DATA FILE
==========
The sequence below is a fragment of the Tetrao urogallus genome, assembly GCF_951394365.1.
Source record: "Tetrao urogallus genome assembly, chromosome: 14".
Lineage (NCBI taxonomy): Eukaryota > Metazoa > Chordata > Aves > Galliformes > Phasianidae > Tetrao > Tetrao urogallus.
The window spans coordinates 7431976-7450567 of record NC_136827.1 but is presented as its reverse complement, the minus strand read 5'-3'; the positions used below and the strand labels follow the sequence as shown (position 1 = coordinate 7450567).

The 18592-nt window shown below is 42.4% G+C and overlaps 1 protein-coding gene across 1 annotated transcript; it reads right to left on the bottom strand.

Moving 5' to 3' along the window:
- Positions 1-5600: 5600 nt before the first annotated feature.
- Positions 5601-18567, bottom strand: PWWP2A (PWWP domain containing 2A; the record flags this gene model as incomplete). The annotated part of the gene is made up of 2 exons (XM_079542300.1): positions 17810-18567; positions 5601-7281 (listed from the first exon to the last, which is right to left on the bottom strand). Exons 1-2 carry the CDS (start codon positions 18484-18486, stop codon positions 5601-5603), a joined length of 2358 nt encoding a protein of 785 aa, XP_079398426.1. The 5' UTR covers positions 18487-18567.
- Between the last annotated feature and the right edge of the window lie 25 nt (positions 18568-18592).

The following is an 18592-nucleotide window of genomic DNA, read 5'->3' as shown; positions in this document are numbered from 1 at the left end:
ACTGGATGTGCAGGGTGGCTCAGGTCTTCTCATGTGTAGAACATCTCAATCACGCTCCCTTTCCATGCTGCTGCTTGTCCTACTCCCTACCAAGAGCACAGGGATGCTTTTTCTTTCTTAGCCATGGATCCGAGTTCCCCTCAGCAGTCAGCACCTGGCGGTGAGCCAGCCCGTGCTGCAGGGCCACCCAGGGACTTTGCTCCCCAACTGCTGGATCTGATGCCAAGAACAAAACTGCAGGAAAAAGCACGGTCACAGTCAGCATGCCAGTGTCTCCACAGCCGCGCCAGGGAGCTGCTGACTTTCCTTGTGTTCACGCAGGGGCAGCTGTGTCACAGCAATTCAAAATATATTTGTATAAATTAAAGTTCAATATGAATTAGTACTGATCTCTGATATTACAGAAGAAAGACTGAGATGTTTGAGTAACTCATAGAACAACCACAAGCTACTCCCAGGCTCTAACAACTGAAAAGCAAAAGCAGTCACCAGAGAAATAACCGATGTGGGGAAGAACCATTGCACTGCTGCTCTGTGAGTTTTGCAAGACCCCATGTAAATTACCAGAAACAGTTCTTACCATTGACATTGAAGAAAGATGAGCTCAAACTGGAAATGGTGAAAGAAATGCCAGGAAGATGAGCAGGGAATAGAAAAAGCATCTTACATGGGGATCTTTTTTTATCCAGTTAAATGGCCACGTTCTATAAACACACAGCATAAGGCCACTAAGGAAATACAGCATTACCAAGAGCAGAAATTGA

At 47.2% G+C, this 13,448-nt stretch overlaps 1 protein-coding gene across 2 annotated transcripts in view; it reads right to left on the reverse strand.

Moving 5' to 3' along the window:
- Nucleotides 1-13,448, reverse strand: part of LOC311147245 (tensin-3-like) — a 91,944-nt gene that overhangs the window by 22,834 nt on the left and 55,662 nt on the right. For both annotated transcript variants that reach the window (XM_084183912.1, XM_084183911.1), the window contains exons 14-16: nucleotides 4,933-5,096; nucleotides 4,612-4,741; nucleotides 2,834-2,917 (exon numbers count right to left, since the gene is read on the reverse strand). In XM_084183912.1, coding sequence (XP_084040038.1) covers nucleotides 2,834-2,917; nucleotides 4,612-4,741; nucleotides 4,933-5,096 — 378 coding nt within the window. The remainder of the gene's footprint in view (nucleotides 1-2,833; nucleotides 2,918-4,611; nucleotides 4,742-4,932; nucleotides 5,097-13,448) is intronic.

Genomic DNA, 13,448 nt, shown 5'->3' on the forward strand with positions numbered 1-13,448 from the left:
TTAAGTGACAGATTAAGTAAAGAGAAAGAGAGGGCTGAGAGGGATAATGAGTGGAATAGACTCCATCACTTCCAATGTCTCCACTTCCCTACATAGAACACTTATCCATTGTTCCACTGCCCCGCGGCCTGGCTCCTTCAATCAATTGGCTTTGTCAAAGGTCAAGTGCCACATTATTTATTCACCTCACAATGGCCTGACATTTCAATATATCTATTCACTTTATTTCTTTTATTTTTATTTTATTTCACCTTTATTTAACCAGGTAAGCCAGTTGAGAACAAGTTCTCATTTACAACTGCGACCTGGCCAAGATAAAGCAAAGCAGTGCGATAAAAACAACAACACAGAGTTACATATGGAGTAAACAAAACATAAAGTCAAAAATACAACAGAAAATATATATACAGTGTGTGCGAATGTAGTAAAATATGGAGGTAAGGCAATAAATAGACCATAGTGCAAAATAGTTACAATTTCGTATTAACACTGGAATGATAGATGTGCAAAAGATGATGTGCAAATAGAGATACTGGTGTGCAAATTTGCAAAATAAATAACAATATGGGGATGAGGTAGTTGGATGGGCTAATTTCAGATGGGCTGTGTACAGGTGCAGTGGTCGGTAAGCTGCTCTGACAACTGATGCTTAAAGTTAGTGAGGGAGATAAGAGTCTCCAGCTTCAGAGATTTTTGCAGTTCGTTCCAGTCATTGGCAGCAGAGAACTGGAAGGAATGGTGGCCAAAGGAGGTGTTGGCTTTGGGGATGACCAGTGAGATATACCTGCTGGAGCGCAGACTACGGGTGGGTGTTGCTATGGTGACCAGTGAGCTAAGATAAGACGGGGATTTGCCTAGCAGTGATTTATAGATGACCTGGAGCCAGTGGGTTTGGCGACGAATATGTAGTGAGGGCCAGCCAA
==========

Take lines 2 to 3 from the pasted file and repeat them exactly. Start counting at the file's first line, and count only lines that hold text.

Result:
Source record: "Tetrao urogallus genome assembly, chromosome: 14".
Lineage (NCBI taxonomy): Eukaryota > Metazoa > Chordata > Aves > Galliformes > Phasianidae > Tetrao > Tetrao urogallus.